The Weser, a ship well known in Port of Vancouver before war started–a regular caller, in fact–was captured by the Prince Robert a week ago last Wednesday.

 She tried to sneak to sea out of Manzanillo, where she had skulked for three months or longer. Lieut. Commander Hope told me his story:

 “The Weser’s chief officer was standing at the top of the companionway when I went aboard.
 “He was a little stubborn, inclined to argue the matter with me.
 “I shouldered him aside. The sight of a Lewis machine gun took the fight out of them–if there was any to be taken out.
 “After that, it was plain sailing.”
 The Weser was captured at 11:30 p.m., Sept 26.

 “We had cruised up and down outside Manzanillo Harbor for a week. “ Commander Beard told me.

 “Yes, we wore a groove in the ocean,” said Able Seaman Charles Anderson of Prince Rupert, a member of the “Robert’s crew.

SHIP KEPT HIDDEN
 Commander Beard said:

 “In daytime we cruised 30 to 40 miles off shore. At night we came in closer–3 ½ to 4 miles out. I kept the Robert in the shadow of a headland.
 “We were hidden so that we could see the harbor mouth, but could not be seen ourselves.
 The Weser came out at 11:15 o’clock.
 “Visibility was not good that night…a bit foggy it was,” said Commander Beard.
 “I moved in closer.”
 Commander Beard was not sure, at first that his quarry was the Weser. He’d been fooled before:  An American freighter, built in Trieste, Italy–not unlike the Weser–had passed by a day or two before. Commander Beard ordered her to stop for examination.  A British merchantman, Port of Vancouver bound, was halted too.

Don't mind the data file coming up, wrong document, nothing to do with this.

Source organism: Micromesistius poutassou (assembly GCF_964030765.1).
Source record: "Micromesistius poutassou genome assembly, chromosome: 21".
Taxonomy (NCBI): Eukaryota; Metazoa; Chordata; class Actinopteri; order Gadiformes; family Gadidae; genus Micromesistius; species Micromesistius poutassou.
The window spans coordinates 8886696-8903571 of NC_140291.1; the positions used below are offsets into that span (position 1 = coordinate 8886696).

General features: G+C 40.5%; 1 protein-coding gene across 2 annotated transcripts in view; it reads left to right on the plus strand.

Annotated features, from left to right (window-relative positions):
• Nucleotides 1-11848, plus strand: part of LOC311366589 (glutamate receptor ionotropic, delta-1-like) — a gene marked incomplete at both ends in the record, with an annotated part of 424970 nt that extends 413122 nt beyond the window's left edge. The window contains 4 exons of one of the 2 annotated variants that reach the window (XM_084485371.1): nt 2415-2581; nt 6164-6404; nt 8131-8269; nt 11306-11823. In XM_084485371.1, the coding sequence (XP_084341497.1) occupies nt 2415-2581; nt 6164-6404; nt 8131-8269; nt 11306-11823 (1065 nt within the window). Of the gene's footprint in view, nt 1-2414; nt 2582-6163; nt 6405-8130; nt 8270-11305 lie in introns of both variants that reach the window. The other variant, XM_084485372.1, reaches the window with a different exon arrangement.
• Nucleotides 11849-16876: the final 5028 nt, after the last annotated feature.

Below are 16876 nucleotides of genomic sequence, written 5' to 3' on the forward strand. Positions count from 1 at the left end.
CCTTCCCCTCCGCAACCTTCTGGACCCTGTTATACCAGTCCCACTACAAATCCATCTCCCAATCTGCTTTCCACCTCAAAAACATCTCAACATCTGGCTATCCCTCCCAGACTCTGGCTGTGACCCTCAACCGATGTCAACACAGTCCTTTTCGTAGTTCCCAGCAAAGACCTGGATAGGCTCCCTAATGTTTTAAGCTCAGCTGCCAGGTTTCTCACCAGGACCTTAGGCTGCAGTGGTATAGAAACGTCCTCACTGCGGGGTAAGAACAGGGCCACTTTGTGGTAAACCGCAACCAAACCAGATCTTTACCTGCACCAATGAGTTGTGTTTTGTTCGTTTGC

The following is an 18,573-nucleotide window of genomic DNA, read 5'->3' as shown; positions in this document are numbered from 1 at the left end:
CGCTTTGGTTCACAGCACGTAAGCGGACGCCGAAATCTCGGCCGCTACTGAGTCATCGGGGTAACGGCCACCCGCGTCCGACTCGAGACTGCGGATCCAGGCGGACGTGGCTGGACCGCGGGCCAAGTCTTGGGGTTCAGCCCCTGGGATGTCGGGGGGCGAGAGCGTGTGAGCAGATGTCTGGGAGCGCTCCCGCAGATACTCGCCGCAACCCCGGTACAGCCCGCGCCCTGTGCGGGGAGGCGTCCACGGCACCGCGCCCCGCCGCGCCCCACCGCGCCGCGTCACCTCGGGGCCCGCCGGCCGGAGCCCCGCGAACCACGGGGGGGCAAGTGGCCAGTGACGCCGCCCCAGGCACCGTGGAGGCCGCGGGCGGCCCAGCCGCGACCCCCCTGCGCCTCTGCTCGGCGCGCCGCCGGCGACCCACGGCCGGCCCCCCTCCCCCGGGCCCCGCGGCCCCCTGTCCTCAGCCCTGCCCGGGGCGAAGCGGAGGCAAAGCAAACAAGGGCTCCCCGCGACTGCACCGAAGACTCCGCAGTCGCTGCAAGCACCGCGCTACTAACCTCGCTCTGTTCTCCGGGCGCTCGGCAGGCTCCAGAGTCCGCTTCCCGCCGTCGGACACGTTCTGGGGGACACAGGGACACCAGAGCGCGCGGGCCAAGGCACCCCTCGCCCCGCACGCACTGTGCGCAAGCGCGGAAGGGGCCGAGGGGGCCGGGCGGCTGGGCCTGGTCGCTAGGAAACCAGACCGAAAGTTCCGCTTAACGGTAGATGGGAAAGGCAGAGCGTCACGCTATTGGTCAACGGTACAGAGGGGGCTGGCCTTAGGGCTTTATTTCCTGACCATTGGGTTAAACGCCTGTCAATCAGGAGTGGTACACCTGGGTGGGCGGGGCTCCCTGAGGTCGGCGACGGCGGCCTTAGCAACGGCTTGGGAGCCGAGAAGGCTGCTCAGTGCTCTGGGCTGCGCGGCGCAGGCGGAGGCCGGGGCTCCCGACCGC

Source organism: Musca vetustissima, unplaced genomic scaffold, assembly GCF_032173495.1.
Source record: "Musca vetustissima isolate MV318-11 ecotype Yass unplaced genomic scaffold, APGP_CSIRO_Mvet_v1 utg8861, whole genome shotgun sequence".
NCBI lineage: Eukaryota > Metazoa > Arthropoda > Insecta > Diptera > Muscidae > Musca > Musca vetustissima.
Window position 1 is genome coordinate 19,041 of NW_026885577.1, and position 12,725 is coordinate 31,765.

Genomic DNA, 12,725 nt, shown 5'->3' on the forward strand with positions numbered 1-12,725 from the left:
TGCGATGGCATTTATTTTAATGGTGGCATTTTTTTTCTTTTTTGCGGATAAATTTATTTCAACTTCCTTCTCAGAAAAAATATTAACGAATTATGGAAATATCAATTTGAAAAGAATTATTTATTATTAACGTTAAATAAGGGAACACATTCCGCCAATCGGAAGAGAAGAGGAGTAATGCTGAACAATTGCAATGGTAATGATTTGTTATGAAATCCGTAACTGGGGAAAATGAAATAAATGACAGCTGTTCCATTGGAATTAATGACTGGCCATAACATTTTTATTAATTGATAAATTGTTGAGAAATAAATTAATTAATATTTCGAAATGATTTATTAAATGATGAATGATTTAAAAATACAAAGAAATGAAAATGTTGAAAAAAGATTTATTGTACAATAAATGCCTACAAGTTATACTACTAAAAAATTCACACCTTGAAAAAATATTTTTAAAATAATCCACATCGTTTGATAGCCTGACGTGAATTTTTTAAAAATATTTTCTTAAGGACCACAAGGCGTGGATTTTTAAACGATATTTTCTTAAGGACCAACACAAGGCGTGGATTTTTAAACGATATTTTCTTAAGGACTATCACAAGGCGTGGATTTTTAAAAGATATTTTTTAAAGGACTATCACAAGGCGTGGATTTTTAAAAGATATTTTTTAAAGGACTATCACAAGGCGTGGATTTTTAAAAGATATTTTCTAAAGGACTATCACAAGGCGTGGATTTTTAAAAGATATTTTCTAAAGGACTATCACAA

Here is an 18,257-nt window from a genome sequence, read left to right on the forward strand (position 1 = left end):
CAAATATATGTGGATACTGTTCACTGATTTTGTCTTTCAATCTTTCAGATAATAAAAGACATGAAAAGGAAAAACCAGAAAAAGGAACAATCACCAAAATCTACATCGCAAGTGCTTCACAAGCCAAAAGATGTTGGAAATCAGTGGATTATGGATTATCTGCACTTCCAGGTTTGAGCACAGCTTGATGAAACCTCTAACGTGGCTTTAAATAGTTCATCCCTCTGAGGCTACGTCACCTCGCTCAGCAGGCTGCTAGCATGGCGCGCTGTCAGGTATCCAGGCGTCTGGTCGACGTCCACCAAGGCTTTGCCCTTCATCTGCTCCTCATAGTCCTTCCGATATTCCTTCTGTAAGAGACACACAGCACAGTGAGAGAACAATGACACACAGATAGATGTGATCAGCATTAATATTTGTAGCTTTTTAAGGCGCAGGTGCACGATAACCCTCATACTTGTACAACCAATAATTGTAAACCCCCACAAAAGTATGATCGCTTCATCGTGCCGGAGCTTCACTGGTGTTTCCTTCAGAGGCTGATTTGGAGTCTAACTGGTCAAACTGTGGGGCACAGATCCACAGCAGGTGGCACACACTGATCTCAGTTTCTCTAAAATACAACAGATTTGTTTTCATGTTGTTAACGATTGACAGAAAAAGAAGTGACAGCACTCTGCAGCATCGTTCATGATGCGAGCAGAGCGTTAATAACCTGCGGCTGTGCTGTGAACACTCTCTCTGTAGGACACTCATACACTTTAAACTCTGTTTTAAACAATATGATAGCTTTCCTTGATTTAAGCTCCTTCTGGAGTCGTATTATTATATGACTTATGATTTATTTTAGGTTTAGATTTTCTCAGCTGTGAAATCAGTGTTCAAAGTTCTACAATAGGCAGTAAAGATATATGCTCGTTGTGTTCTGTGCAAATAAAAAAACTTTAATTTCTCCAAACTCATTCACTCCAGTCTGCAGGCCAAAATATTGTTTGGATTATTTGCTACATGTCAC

It was an unfortunate stop for the Britisher. Her master thought that the Prince Robert was a German raider. Immediately, as ordered by the Admiralty, he threw all his records overboard.

 “He was a very peeved captain when he found out who we were,” said Commander Beard.

 “Well, we got in close behind the Weser, to prevent her running back into port,” the commander told me.

 “We had to be careful about that three-mile limit, tool

ACTION STATIONS
“Every man aboard was at his action station. Everything was ready.

 “I hailed the German commander from by bridge–by megaphone.

 “That’ll tell you how close we were before he found out we were in the Pacific,” the commander said.

 The German freighter was ready for the Nazis’ favorite stunt–destruction rather than capture.

 But the Prince Robert gave her crew no chance.

 “They had buckets of gasoline and diesel oil all ready.” Said Lieut.-Commander Hope. “But we didn’t give them time to touch them off.

 Commander Beard took up the story again:  “The Weser’s commander–who by the way, was Capt. H. Veit–her chief officer when she was last in Port of Vancouver in peace-time–had no chance to get way from me,” he said.  “We were too close. I had the searchlight on my guns. He knew what he was up against. He didn’t try anything."

CHANGED CAPTAINS